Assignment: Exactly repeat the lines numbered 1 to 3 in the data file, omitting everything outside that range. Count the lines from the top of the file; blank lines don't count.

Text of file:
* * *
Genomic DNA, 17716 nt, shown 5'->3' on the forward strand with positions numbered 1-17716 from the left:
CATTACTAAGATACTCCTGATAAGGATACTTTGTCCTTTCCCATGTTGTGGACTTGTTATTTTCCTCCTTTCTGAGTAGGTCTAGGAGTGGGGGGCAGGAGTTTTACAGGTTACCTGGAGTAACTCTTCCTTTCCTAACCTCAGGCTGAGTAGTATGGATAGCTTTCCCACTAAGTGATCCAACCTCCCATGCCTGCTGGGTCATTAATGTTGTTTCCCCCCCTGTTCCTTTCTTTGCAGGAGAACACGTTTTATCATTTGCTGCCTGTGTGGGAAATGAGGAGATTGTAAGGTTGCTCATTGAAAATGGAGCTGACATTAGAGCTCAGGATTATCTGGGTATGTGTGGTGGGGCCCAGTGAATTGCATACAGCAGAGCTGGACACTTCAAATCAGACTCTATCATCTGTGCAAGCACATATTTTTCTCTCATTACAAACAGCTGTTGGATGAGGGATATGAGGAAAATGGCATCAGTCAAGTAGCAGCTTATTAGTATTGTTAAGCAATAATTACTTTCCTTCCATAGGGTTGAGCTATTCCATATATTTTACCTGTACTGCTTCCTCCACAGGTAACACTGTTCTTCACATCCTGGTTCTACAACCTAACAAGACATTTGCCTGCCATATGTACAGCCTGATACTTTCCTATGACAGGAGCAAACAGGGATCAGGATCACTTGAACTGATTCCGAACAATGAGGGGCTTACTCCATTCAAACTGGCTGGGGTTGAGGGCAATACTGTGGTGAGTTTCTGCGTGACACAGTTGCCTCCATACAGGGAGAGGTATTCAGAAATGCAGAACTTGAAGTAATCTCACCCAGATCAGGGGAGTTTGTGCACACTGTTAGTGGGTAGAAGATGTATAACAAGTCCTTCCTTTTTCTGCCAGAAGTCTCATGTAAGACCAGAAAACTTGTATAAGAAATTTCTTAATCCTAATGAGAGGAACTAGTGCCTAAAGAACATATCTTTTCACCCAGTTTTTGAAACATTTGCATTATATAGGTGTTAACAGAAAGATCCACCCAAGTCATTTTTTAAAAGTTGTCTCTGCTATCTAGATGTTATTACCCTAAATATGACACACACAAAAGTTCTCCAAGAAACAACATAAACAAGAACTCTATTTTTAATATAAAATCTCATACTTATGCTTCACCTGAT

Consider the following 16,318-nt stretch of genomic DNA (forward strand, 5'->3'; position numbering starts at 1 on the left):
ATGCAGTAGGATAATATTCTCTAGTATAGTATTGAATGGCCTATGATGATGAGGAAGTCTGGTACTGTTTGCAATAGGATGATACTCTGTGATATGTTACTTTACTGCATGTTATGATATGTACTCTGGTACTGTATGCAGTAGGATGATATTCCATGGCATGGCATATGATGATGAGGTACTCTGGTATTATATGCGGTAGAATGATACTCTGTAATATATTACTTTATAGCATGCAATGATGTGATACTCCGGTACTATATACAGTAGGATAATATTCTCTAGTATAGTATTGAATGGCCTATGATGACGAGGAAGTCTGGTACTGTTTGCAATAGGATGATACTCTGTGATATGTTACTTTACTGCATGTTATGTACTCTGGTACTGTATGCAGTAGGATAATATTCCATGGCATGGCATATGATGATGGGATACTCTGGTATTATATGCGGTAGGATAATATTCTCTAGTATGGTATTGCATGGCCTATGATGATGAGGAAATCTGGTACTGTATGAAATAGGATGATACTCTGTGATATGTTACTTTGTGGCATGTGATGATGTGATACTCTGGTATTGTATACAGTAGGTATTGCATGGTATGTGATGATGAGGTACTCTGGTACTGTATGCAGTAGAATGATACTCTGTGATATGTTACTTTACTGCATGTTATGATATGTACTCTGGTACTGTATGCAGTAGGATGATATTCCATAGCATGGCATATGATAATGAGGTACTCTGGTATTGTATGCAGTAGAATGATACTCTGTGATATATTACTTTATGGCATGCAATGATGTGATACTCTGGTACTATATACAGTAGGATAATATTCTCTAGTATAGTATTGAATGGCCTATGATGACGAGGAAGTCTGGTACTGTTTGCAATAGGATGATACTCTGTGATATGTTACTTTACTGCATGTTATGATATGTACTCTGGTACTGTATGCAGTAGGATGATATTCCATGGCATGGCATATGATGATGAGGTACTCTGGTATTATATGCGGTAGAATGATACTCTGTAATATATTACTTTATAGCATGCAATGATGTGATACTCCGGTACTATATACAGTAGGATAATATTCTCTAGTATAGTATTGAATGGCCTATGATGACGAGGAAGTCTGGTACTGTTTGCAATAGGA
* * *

Genomic DNA, 17716 nt, shown 5'->3' on the forward strand with positions numbered 1-17716 from the left:
CATTACTAAGATACTCCTGATAAGGATACTTTGTCCTTTCCCATGTTGTGGACTTGTTATTTTCCTCCTTTCTGAGTAGGTCTAGGAGTGGGGGGCAGGAGTTTTACAGGTTACCTGGAGTAACTCTTCCTTTCCTAACCTCAGGCTGAGTAGTATGGATAGCTTTCCCACTAAGTGATCCAACCTCCCATGCCTGCTGGGTCATTAATGTTGTTTCCCCCCCTGTTCCTTTCTTTGCAGGAGAACACGTTTTATCATTTGCTGCCTGTGTGGGAAATGAGGAGATTGTAAGGTTGCTCATTGAAAATGGAGCTGACATTAGAGCTCAGGATTATCTGGGTATGTGTGGTGGGGCCCAGTGAATTGCATACAGCAGAGCTGGACACTTCAAATCAGACTCTATCATCTGTGCAAGCACATATTTTTCTCTCATTACAAACAGCTGTTGGATGAGGGATATGAGGAAAATGGCATCAGTCAAGTAGCAGCTTATTAGTATTGTTAAGCAATAATTACTTTCCTTCCATAGGGTTGAGCTATTCCATATATTTTACCTGTACTGCTTCCTCCACAGGTAACACTGTTCTTCACATCCTGGTTCTACAACCTAACAAGACATTTGCCTGCCATATGTACAGCCTGATACTTTCCTATGACAGGAGCAAACAGGGATCAGGATCACTTGAACTGATTCCGAACAATGAGGGGCTTACTCCATTCAAACTGGCTGGGGTTGAGGGCAATACTGTGGTGAGTTTCTGCGTGACACAGTTGCCTCCATACAGGGAGAGGTATTCAGAAATGCAGAACTTGAAGTAATCTCACCCAGATCAGGGGAGTTTGTGCACACTGTTAGTGGGTAGAAGATGTATAACAAGTCCTTCCTTTTTCTGCCAGAAGTCTCATGTAAGACCAGAAAACTTGTATAAGAAATTTCTTAATCCTAATGAGAGGAACTAGTGCCTAAAGAACATATCTTTTCACCCAGTTTTTGAAACATTTGCATTATATAGGTGTTAACAGAAAGATCCACCCAAGTCATTTTTTAAAAGTTGTCTCTGCTATCTAGATGTTATTACCCTAAATATGACACACACAAAAGTTCTCCAAGAAACAACATAAACAAGAACTCTATTTTTAATATAAAATCTCATACTTATGCTTCACCTGAT

Consider the following 16,318-nt stretch of genomic DNA (forward strand, 5'->3'; position numbering starts at 1 on the left):